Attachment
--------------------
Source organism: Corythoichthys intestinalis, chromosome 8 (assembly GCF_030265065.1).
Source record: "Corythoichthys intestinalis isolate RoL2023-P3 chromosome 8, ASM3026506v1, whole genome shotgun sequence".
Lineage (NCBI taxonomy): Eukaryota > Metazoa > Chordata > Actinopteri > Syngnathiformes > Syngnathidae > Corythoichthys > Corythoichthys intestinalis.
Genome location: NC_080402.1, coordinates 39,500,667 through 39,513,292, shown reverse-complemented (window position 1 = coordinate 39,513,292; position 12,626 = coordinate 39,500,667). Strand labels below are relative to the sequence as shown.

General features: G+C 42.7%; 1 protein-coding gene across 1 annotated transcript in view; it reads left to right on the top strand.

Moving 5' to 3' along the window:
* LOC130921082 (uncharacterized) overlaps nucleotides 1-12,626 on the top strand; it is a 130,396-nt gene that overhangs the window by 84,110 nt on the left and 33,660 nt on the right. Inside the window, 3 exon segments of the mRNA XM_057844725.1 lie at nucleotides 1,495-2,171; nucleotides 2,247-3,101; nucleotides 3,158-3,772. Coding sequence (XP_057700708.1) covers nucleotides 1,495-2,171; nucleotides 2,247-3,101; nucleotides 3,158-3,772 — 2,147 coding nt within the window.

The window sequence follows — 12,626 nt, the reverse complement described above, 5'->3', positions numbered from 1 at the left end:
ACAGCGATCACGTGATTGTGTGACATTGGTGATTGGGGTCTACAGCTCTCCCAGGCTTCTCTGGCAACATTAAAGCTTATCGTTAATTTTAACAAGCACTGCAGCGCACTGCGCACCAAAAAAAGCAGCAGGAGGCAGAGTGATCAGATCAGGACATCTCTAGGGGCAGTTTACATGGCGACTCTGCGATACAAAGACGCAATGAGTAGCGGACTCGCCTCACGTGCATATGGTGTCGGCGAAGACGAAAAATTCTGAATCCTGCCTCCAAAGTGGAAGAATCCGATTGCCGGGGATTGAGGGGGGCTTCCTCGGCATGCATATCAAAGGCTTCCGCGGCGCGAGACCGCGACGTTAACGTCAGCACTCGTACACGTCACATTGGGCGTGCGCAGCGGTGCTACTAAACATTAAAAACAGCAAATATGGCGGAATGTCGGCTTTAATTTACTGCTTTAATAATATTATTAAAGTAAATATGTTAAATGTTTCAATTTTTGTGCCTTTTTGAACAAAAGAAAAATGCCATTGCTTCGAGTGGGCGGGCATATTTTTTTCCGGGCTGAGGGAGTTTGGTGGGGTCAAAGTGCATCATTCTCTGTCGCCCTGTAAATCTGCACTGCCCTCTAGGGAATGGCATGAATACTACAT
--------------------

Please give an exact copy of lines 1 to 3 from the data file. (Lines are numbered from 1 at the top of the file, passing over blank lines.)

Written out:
Source organism: Corythoichthys intestinalis, chromosome 8 (assembly GCF_030265065.1).
Source record: "Corythoichthys intestinalis isolate RoL2023-P3 chromosome 8, ASM3026506v1, whole genome shotgun sequence".
Lineage (NCBI taxonomy): Eukaryota > Metazoa > Chordata > Actinopteri > Syngnathiformes > Syngnathidae > Corythoichthys > Corythoichthys intestinalis.